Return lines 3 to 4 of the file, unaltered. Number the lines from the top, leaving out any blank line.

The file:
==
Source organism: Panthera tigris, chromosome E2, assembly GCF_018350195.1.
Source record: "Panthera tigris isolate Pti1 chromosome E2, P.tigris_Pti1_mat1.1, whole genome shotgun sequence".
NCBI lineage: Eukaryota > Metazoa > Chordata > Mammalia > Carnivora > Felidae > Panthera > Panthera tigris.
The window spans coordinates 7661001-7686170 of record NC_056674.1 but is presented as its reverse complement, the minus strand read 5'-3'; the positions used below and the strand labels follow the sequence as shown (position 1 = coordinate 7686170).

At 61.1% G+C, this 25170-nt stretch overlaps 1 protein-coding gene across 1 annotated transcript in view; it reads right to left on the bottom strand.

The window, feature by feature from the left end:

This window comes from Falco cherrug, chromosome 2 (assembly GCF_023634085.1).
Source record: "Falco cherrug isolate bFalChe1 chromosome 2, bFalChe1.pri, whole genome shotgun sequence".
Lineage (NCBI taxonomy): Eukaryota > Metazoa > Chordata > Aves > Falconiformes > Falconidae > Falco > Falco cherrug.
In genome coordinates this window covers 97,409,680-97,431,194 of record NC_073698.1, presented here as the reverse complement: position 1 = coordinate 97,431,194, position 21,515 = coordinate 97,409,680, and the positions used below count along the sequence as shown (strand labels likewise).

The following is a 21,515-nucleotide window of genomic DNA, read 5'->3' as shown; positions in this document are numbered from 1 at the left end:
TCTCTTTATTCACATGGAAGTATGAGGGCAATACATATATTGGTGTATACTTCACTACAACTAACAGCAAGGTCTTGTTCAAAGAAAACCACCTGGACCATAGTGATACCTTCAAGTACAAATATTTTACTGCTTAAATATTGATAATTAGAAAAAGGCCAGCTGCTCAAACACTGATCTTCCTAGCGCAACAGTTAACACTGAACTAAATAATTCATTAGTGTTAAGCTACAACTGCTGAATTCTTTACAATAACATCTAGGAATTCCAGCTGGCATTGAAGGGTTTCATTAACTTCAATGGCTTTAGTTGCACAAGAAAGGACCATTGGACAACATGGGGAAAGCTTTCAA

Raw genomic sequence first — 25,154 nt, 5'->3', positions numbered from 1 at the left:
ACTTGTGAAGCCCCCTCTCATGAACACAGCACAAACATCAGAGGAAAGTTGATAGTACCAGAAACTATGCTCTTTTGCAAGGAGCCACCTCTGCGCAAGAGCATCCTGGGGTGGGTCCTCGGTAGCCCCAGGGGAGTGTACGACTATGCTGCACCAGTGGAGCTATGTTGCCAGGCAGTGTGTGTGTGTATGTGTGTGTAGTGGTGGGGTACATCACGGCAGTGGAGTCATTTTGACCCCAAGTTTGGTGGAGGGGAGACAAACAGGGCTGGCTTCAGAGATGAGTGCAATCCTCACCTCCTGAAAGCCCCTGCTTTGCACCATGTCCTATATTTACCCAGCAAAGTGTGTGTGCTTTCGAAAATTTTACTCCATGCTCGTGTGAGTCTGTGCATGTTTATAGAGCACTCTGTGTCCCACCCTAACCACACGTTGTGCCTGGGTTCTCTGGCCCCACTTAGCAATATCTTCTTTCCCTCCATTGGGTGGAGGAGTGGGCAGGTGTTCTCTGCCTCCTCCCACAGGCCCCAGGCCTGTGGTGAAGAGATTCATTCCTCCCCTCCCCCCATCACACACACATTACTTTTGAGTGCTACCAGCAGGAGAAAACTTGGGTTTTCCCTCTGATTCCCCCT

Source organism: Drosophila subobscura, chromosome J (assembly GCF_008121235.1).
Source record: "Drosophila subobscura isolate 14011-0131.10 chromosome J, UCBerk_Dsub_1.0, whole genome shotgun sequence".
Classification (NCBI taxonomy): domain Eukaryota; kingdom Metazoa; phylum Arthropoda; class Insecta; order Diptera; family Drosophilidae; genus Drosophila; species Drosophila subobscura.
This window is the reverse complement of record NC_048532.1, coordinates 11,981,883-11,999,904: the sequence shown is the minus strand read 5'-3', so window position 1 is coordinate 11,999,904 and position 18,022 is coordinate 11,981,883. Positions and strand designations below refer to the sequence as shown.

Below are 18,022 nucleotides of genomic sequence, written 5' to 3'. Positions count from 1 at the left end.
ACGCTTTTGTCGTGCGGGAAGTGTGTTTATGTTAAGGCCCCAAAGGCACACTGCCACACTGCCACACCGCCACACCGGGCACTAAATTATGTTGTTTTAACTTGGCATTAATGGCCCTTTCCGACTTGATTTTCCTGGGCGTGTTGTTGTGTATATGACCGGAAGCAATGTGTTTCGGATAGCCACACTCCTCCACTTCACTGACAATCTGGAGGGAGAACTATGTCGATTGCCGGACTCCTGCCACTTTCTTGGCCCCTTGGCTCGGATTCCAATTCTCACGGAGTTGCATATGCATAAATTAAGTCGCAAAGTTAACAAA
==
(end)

NCBI lineage: Eukaryota > Metazoa > Chordata > Mammalia > Carnivora > Felidae > Panthera > Panthera tigris.
The window spans coordinates 7661001-7686170 of record NC_056674.1 but is presented as its reverse complement, the minus strand read 5'-3'; the positions used below and the strand labels follow the sequence as shown (position 1 = coordinate 7686170).